HARRISBURG — A Pennsylvania court denied a petition by Lutheran Senior Services Management Company to overturn the Workers’ Compensation Appeal Board’s ruling in favor of an employee who claimed he was injured while working for the company.
Judges Renee Cohn Jubelirer, Patricia McCullough and James Gardner Colins of the Commonwealth Court of Pennsylvania affirmed the June 8 order of the Workers’ Compensation Appeal Board, which upheld the decision of the Workers’ Compensation judge granting the claim of Jerry Miller.
The former Lutheran Senior Services maintenance supervisor alleged he was working at the request of his supervisor when he was seriously injured in a car accident.
Court papers state that Miller filed a claim on April 22, 2014, alleging ongoing disability from a “broken eye socket, broken pelvis, ruptured bladder, (and) multiple scars and disfigurements” arising out of a “work related motor vehicle accident” on March 13, 2014.
Although Workers’ Compensation normally does not cover an employee during the commute to and from work, unless covered in an employment agreement, there are exceptions. In petitioning the Workers’ Compensation Appeal Board, Lutheran Senior Services argued that the requirements for these special circumstances had not been met by Miller, and that compensation for the accident was precluded by the “coming and going rule.”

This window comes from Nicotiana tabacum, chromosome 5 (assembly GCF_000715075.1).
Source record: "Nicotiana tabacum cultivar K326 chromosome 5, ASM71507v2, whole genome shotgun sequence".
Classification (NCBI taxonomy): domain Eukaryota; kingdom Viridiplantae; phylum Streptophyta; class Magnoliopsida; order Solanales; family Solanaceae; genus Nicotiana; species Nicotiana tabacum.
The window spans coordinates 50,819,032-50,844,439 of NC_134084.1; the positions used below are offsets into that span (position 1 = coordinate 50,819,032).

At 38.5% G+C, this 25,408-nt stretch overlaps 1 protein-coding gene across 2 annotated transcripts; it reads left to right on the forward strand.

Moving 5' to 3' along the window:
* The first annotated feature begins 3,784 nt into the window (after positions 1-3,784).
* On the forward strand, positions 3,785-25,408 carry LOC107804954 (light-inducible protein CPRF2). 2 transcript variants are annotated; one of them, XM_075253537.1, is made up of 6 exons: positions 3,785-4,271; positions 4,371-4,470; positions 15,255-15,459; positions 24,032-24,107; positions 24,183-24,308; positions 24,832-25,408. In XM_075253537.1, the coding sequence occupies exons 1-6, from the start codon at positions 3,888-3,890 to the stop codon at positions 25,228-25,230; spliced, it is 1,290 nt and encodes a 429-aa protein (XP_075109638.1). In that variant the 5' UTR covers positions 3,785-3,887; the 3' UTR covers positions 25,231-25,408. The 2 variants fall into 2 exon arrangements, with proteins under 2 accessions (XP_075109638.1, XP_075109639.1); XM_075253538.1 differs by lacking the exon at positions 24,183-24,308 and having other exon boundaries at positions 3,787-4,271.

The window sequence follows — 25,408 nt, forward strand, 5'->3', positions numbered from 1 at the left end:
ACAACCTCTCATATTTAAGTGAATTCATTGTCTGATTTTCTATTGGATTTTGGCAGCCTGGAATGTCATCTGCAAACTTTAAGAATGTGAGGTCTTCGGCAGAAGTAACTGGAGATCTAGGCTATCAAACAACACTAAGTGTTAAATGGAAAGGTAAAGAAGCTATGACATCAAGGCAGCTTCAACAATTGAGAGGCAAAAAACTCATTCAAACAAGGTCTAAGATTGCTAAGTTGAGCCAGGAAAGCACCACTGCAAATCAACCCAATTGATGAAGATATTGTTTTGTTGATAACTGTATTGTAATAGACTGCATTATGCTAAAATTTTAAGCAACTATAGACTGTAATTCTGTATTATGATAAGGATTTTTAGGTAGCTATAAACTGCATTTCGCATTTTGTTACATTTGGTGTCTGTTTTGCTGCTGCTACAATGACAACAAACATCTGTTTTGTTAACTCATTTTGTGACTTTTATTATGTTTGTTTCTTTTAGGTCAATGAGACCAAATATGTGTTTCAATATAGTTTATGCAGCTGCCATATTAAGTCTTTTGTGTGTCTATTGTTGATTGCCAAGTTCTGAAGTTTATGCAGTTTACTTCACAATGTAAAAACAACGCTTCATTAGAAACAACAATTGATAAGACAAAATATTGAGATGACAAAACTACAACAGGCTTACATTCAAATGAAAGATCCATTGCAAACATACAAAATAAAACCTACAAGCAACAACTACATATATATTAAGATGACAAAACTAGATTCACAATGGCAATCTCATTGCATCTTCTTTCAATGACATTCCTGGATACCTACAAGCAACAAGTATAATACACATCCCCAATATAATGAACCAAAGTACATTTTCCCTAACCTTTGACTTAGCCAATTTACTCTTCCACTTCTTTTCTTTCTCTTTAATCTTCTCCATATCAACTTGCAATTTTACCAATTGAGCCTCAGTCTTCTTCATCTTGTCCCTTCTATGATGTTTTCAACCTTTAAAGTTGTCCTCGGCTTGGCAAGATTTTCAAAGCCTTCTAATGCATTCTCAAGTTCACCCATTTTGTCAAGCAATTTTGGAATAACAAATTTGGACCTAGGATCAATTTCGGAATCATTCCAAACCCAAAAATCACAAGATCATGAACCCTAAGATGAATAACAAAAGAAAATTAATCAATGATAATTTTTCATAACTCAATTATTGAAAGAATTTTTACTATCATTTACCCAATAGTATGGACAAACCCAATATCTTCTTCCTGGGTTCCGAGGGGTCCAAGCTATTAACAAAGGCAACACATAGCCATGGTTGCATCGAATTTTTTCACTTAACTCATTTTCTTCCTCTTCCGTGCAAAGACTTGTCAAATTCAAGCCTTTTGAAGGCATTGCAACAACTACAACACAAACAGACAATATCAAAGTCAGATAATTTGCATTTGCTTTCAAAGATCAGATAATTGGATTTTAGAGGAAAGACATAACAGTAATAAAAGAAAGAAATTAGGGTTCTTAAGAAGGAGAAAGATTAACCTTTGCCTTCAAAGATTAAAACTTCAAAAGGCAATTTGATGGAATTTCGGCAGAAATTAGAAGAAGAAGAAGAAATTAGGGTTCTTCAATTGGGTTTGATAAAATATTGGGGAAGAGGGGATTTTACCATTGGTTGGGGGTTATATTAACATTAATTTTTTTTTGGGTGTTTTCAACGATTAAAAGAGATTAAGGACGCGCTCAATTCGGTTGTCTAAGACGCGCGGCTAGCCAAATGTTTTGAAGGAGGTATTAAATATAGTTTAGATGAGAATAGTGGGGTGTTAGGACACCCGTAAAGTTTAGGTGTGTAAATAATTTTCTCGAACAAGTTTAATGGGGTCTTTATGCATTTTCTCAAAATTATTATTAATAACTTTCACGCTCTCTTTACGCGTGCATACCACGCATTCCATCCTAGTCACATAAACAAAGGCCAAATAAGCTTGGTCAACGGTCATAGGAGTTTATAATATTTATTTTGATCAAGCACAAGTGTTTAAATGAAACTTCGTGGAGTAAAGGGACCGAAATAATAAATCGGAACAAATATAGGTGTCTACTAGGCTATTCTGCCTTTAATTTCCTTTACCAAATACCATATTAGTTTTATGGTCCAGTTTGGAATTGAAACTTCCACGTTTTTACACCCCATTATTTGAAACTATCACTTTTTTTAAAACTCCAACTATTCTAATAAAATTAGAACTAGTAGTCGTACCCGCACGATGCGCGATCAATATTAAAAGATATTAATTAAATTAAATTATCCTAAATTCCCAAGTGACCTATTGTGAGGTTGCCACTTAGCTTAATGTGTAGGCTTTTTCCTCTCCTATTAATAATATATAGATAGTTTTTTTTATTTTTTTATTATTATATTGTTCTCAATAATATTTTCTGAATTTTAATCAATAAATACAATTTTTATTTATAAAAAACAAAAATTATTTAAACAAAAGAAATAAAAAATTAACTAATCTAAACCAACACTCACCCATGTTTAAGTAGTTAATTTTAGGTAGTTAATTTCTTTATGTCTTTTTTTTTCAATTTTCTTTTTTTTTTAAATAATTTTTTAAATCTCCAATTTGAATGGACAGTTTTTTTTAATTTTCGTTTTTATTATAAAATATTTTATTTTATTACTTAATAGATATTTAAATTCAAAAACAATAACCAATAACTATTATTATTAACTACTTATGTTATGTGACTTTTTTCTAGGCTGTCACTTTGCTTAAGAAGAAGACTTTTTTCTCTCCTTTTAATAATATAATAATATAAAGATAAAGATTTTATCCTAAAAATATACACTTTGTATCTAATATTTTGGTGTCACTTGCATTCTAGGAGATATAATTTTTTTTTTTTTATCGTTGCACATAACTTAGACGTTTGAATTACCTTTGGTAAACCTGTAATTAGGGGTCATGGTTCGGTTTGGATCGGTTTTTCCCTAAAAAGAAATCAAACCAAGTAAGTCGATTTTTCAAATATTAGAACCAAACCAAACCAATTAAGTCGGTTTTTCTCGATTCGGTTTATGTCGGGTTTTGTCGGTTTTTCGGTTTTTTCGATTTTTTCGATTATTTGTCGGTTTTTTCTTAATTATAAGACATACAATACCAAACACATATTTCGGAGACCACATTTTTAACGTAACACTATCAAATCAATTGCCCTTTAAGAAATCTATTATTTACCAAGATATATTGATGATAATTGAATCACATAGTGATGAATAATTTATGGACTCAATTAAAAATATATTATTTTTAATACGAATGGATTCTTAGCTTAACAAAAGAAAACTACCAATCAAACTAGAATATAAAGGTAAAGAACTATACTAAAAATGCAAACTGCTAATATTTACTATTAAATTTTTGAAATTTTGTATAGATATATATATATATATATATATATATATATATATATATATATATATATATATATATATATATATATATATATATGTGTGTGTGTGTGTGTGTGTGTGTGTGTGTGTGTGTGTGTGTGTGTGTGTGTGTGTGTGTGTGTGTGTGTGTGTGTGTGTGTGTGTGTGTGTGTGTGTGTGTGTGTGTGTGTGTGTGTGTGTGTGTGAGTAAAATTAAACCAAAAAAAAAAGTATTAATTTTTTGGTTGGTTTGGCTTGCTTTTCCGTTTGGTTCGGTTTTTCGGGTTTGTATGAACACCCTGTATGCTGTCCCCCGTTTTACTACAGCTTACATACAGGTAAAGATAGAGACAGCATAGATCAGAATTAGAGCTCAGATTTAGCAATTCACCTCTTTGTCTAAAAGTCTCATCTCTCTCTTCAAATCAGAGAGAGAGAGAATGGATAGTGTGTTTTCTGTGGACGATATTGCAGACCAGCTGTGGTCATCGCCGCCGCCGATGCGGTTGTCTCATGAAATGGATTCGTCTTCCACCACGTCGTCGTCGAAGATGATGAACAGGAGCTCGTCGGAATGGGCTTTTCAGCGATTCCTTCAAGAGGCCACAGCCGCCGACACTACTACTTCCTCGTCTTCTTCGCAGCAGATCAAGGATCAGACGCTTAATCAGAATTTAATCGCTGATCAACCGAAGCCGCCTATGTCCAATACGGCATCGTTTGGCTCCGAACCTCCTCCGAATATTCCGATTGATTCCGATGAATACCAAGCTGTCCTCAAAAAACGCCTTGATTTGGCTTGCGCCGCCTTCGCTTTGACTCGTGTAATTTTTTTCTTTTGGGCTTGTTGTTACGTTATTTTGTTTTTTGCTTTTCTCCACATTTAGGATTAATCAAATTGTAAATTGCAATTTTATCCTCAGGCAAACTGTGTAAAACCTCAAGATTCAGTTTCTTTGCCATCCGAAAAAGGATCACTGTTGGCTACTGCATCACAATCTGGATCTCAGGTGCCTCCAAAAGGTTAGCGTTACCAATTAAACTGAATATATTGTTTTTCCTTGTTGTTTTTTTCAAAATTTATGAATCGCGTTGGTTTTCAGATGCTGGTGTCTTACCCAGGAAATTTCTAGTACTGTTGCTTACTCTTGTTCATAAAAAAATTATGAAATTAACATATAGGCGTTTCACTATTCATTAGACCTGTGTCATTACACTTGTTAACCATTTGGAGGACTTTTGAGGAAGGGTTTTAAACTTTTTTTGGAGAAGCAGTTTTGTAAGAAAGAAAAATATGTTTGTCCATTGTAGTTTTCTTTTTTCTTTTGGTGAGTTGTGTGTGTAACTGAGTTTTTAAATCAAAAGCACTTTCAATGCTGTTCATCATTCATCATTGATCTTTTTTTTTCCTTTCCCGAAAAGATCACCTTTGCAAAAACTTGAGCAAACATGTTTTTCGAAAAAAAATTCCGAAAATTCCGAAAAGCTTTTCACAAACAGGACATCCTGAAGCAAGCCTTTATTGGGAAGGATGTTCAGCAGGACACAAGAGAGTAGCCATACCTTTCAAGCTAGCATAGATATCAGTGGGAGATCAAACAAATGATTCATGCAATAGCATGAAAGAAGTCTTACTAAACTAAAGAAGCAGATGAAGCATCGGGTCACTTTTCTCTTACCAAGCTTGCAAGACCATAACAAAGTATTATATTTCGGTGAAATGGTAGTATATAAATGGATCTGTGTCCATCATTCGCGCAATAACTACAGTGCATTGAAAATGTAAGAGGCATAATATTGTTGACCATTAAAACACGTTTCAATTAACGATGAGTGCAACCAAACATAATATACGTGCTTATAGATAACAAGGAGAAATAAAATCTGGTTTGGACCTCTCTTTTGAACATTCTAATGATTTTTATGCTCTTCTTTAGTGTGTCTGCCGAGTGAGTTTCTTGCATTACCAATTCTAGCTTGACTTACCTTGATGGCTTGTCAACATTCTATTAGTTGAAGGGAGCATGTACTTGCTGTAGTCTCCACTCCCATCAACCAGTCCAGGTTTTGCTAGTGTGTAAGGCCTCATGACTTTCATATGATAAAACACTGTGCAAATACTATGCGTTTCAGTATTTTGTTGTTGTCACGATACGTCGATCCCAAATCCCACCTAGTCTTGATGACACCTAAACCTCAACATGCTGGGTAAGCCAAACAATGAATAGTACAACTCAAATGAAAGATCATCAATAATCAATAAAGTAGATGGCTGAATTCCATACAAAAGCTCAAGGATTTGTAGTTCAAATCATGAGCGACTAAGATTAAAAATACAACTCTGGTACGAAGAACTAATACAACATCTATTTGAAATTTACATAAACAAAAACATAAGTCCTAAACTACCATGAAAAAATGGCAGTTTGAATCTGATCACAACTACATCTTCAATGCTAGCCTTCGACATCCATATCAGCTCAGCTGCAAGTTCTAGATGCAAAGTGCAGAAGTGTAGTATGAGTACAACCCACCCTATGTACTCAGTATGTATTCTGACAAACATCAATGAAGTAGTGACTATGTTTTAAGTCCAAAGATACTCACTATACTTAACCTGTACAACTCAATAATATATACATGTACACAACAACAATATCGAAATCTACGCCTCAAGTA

The appeal board rejected the company’s argument, writing: "policy provides that an ‘on call’ employee is on the clock from the time he leaves home, (this) is a special circumstance which causes Claimant’s motor vehicle accident to be in the course and scope of his employment.”
In reviewing the decision of the appeal board, the court relied on case law where special circumstances have rendered compensation for an injury during a commute when an employer asked an employee to come to work, the request is for the convenience of the employer or in furtherance of its business, and the trip is not simply for the convenience of the employee. The court stated that the request by an employer can be direct and obvious, or it may be implied in order to qualify as a special request.
The claimant and his supervisor, Diane Seip, stated in court papers that the company had an “on call” system in place for the maintenance staff to ensure an issue that merited immediate attention would be addressed, even if it occurred after normal staff work hours.
On the day of Miller’s automobile accident, Seip stated that she told him by phone the security cameras were malfunctioning. According to Miller’s testimony, he told his boss he was sick but would come to work and fix the cameras, then return home.
In issuing its decision, the three-judge panel referenced the opinion of the workers’ compensation judge, which stated: “While Claimant has a fixed place of employment and his commute to work would ordinarily not be deemed in the course of his employment, special circumstances were present on the day of injury … so as to earmark Claimant’s commute to work that day as being on a ‘special mission’ for employer.”